evaluation_interval: 15s # Evaluate rules every 15 seconds. The default is every 1 minute.
      # scrape_timeout is set to the global default (10s).
    
      # Attach these labels to any time series or alerts when communicating with
      # external systems (federation, remote storage, Alertmanager).
      external_labels:
          monitor: 'stillhq'
    
    # Load rules once and periodically evaluate them according to the global 'evaluation_interval'.
    rule_files:
      # - "first.rules"
      # - "second.rules"
    
    # A scrape configuration containing exactly one endpoint to scrape:
    # Here it's Prometheus itself.
    scrape_configs:
      # The job name is added as a label `job=` to any timeseries scraped from this config.
      - job_name: 'prometheus'
    
        # metrics_path defaults to '/metrics'
        # scheme defaults to 'http'.
    
        static_configs:
          - targets: ['molokai:9090']
    
      - job_name: 'node'
        static_configs:
          - targets: ['molokai:9100', 'dell:9100', 'eeebox:9100']
    


    Here you can see that I want to scrape each of my web servers which exports metrics every 15 seconds, and I also want to calculate values (such as firing alerts) every 15 seconds too. This might not scale if you have bajillions of processes or machines to monitor. I also label all of my values as coming from my domain, so that if I ever aggregate these values with another prometheus from somewhere else the origin will be clear.

    The other interesting bit for now is the scrape configuration. This lists the metrics exporters to monitor. In this case its prometheus itself (molokai:9090), and then each of my machines in the home lab (molokai, dell, and eeebox -- all on port 9100). Remember, port 9090 is the prometheus binary itself and port 9100 is that node_exporter binary we now have running on all of our machines.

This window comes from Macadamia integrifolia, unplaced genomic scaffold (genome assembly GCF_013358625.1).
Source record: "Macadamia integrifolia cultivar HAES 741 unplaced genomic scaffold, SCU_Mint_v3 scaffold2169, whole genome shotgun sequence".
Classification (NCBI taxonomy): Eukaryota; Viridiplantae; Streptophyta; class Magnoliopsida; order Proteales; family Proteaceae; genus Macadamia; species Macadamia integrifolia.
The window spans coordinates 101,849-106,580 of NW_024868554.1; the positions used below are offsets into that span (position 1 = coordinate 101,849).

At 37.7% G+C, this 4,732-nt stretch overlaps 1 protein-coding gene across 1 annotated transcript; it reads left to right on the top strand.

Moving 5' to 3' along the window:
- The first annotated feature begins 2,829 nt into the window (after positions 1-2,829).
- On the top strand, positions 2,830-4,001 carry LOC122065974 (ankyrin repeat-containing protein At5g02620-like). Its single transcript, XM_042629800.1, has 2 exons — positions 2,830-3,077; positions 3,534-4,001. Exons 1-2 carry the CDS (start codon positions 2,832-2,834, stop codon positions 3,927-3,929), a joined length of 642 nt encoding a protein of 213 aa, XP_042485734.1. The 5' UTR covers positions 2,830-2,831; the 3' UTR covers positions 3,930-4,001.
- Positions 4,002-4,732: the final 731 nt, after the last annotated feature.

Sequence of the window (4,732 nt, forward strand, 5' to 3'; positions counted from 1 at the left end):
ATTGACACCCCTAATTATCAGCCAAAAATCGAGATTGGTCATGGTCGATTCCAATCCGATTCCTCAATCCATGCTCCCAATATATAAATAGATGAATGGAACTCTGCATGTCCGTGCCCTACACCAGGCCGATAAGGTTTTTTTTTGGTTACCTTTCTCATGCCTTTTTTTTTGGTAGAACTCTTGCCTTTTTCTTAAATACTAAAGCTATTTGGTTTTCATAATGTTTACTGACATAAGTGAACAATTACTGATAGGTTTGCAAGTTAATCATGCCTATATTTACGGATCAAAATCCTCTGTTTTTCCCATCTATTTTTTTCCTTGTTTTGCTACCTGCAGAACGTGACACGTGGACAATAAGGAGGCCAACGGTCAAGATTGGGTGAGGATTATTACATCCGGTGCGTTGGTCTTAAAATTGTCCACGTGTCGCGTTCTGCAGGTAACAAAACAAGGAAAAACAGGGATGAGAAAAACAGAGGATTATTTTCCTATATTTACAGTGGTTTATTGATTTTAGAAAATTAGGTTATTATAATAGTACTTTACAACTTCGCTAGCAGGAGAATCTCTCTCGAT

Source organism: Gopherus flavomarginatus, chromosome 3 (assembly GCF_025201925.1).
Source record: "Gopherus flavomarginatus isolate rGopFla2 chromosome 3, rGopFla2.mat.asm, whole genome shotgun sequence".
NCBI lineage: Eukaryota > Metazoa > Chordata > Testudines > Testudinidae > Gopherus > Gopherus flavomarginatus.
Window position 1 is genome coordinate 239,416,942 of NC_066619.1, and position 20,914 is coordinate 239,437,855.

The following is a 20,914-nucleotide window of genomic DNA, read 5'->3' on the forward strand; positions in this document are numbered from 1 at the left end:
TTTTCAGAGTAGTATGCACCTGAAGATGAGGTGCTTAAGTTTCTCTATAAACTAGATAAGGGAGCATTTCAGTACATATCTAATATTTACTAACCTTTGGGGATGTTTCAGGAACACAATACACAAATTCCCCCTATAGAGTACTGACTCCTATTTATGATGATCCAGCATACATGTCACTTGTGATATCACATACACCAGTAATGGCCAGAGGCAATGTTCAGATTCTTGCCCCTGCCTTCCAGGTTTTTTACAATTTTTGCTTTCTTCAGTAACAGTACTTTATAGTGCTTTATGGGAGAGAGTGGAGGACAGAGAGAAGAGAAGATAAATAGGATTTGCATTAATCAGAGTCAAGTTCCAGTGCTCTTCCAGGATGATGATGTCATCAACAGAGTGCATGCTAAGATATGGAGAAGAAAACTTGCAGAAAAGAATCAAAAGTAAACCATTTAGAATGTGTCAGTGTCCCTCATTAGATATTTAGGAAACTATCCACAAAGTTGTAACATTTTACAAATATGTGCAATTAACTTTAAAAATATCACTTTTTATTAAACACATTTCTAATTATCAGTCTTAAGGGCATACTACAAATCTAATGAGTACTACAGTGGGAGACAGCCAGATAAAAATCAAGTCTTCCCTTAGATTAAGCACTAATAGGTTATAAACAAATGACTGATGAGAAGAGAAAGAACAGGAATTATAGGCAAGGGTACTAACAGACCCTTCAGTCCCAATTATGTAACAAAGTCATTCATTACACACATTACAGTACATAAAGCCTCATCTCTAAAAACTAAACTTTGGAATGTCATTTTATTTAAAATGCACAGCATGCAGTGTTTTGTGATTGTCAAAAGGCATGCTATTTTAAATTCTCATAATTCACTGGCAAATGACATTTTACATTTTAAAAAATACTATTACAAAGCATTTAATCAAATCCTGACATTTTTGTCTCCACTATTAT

Now if we start prometheus, it will do its thing. There is some configuration which needs to be passed on the command line here (instead of in the configration file), so my command line looks like this:

    /usr/bin/prometheus -config.file=/etc/prometheus/prometheus.yml \
        -web.console.libraries=/etc/prometheus/console_libraries \
        -web.console.templates=/etc/prometheus/consoles \
        -storage.local.path=/data/prometheus
    


    Prometheus also presents an interactive user interface on port 9090, which is handy. Here's an example of it graphing the load average on each of my machines (it was something which caused a nice jaggy line):



    You can see here that the user interface has a drop down for selecting values that are known, and that the key at the bottom tells you things about each time series in the graph. So for example, if we added {instance="eeebox:9100"} to the end of the value in the text box at the top, then we'd be filtering for values with that label set, and would as a result only show one value in the graph (the one for eeebox).

    If you're interested in very simple dashboarding of basic system metrics, that's actually all you need to do. In my next post about prometheus I'm going to show how to write your own binary which exports values to be graphed. In my case, the temperature outside my house.

posted at: 21:23 | path: /prometheus | permanent link to this entry